Pregnancy is a phenomenal yet normal physiological process that comes with some unique nutritional requirements. What you eat throughout your pregnancy really does matter, as you are eating not only to provide optimal nutrition for your baby-to-be, but also to support your increased metabolism, and organ growth. Not only are you what you eat, but so is your baby. And what better reason than that for eating incredibly well!
Watching Your Weight
Growing a healthy baby requires about 300 extra calories per day assuming normal activity and more for women who exercise. In those extra calories, the pregnant woman needs up to 50 percent more of most vitamins and minerals and an additional 10 grams of protein a day for fetal and placental growth, expanded maternal extra cellular fluid, breasts, and uterus.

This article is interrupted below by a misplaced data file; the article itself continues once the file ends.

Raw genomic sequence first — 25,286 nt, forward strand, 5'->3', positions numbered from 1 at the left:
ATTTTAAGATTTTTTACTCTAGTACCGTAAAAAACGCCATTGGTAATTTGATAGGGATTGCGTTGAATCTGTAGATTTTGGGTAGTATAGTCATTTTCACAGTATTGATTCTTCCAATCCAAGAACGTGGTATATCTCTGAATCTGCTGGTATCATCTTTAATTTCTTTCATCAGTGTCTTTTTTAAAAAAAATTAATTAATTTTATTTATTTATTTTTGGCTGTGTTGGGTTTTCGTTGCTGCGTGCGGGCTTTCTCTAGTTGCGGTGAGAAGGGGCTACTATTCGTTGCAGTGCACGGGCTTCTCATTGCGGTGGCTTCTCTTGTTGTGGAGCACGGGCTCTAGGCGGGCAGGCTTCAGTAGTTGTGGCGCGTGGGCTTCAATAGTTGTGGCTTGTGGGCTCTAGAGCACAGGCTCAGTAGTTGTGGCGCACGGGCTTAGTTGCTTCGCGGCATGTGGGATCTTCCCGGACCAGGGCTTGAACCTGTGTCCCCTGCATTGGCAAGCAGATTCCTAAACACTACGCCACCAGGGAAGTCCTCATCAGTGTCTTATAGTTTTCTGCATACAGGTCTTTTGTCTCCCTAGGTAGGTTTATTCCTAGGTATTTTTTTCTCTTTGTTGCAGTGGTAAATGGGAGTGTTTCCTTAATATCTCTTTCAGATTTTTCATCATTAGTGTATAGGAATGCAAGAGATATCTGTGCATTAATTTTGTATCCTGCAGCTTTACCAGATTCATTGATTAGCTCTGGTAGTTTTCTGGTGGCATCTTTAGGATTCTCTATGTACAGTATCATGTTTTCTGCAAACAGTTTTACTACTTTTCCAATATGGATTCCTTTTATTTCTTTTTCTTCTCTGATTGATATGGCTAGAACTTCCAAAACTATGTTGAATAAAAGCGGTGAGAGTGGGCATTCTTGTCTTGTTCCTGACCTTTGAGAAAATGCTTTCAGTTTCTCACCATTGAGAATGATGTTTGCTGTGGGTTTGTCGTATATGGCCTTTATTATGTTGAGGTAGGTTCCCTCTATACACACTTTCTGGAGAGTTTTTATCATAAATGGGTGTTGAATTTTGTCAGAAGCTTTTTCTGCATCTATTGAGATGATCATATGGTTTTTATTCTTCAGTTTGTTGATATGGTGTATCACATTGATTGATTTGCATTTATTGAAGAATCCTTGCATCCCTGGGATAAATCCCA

This additional caloric intake should be sufficient to attain a weight gain of approximately 22 to 28 pounds in women of normal weight. If you're underweight before you become pregnant, a 30 to 35 pound weight gain is appropriate.
Weight gain is usually minimal during the first trimester; most women gain two to four pounds. Weight gain increases at a rate of .75 to .88 pounds per week during the second and third trimesters. The mother's rate of weight gain is the most reliable sign that she is eating the right amount of food to support the growing baby.
Wonder where all that weight is going?
|Amniotic Fluid||1.5 - 2 lbs.|
|Blood Volume||2.5 - 3 lbs.|
|Tissue, Fluid||4-7 lbs.|
|Total||24 - 30 lbs.|